Calling changes re-arranges the bells into different positions, often with a particular order in mind so that they sound particularly musical. Although there are plenty of named call changes (such as Queens or Tittums), part of the fun of call changes is the conductor composing their own patterns, making up calls as they go along and returning the bells to rounds at the end.
When starting to call changes, keep it simple, perhaps calling two bells to swap, then calling them back to their original positions.
When calling anything in the tower, it’s important to speak clearly and above the sound of the bells, without shouting so loudly that you deafen the other ringers.
Calls should be made just as the leading bell is pulling off at handstroke. If a call is too late, some of the bells might have already pulled their backstroke, so may not be prepared, or able, to make the change at the next handstroke.
To start with, try calling changes whilst you are not ringing yourself. Stand outside the circle, and have a plan of which bells you are going to swap. Make one call, observe how it takes effect, how it sounds once it has settled, then when you’re ready, call the bells back to their original position. Repeat this, changing a few more bells, then reversing the changes. When you are completely confident with calling simple changes, progress to calling changes whilst ringing a bell yourself. To start with, you may wish to call other bells to change so that you aren’t affected yourself.
As with all skills in ringing, the most successful callers are those who spent time practising. Even if you stick to very straightforward changes, these will be ideal for most service ringing or weddings.
If you’re aiming for a particular named call change, it may help to do some homework in advance by writing out the calls. Memorise a few calls to get the bells into their final order, then back to rounds. Practise calling them out loud before you get to the tower, and if it helps, try calling when you’re standing out and not ringing before you take part yourself.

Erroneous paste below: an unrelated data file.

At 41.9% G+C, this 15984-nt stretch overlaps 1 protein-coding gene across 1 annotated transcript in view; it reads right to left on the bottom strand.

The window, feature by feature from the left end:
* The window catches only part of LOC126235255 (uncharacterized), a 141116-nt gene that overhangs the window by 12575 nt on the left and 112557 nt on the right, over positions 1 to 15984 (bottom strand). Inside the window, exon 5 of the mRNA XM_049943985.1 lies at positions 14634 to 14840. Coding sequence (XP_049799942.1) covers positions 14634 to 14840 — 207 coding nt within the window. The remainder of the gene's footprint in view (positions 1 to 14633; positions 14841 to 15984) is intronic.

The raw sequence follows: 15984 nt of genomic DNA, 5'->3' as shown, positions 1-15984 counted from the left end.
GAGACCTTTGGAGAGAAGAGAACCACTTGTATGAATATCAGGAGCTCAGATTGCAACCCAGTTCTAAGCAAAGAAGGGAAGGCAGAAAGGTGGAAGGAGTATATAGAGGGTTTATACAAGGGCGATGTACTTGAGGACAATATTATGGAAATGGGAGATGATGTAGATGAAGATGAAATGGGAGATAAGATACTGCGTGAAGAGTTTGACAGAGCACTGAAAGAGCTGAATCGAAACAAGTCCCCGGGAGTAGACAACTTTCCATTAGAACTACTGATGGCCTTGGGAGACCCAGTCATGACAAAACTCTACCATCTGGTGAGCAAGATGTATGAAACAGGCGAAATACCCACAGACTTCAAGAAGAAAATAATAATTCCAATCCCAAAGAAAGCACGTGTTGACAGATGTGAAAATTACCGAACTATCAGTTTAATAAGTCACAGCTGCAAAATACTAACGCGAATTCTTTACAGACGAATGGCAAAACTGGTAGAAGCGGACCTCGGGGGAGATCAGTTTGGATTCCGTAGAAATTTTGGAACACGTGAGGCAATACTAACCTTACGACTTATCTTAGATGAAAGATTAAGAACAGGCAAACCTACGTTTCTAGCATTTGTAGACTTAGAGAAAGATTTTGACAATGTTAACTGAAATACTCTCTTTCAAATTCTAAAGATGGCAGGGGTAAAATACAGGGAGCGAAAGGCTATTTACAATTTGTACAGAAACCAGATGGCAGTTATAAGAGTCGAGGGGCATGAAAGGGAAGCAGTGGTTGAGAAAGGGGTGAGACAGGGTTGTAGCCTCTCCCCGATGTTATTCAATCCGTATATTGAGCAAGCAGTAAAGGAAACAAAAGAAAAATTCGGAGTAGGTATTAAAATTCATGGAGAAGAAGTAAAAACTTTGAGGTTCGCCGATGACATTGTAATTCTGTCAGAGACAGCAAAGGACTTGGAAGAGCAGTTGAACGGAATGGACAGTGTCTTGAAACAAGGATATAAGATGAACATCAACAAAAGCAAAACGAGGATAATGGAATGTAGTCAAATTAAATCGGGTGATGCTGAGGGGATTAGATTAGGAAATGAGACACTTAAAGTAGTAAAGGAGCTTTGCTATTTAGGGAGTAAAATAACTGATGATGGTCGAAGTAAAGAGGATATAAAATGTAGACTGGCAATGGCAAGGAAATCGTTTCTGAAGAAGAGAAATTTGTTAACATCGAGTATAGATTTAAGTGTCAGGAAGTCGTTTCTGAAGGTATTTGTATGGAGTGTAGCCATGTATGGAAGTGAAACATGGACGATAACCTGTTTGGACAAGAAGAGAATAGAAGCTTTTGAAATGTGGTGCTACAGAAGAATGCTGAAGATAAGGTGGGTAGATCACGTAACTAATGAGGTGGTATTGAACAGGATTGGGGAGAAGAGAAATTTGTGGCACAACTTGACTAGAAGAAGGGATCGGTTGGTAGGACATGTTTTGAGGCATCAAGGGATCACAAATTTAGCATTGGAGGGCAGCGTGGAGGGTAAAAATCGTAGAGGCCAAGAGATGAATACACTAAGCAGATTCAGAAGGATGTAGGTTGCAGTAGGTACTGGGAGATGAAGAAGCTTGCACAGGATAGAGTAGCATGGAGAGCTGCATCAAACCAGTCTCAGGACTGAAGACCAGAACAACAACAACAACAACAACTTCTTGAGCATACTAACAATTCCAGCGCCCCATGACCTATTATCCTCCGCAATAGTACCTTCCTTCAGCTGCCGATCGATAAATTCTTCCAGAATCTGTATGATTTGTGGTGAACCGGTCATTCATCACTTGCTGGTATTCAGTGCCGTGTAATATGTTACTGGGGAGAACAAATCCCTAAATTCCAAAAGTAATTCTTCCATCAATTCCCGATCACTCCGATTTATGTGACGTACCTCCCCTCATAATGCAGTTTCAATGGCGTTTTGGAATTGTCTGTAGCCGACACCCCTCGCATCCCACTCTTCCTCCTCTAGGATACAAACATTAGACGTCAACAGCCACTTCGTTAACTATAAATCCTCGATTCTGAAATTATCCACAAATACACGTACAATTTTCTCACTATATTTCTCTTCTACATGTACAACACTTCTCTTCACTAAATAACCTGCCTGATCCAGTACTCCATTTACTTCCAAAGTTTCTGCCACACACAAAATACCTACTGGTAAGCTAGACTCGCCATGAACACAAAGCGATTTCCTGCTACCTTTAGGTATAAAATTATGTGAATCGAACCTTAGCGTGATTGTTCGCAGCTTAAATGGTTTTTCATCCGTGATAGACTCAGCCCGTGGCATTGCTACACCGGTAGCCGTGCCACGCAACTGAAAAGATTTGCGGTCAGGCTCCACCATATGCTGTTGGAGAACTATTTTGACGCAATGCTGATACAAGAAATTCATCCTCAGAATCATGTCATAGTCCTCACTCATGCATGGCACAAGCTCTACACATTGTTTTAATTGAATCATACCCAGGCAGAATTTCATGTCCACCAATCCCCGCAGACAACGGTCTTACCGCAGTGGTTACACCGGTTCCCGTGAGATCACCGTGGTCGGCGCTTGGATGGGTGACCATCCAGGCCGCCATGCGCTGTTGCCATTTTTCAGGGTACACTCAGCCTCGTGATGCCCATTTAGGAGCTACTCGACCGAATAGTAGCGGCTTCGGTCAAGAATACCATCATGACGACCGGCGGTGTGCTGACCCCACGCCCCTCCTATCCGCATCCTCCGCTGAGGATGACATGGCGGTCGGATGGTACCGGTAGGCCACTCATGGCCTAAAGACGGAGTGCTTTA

If aiming for Queens, you could plan it as follows:
To return the order to Rounds, simply work backward:
Allow the band to ring rounds for a little while before calling ‘stand’, again just after the treble has led at handstroke, so that everyone has time to prepare for this to take effect at the following handstroke.
As you progress, you should develop more awareness of the position of each bell and be able to start making up changes as you go along, then returning the bells to rounds. Many callers enjoy creating musical sequences of ringing.
Even if you are quite new to calling, if you’re the designated conductor, you have the responsibility to stop the ringing if people get lost or the striking becomes too choppy.
As you gain experience with calling, you may be able to offer helpful advice if ringers make mistakes, but if things become too muddled and you’re not sure how to help, calling ‘rounds please’ and starting again is a perfectly acceptable option.
The 'First Steps in Calling Bobs' course gives a more detailed explanation of how and when to call and gives you an opportunity to practise whilst at home. Don't be put off by the title – it starts right at the beginning with saying go and stop.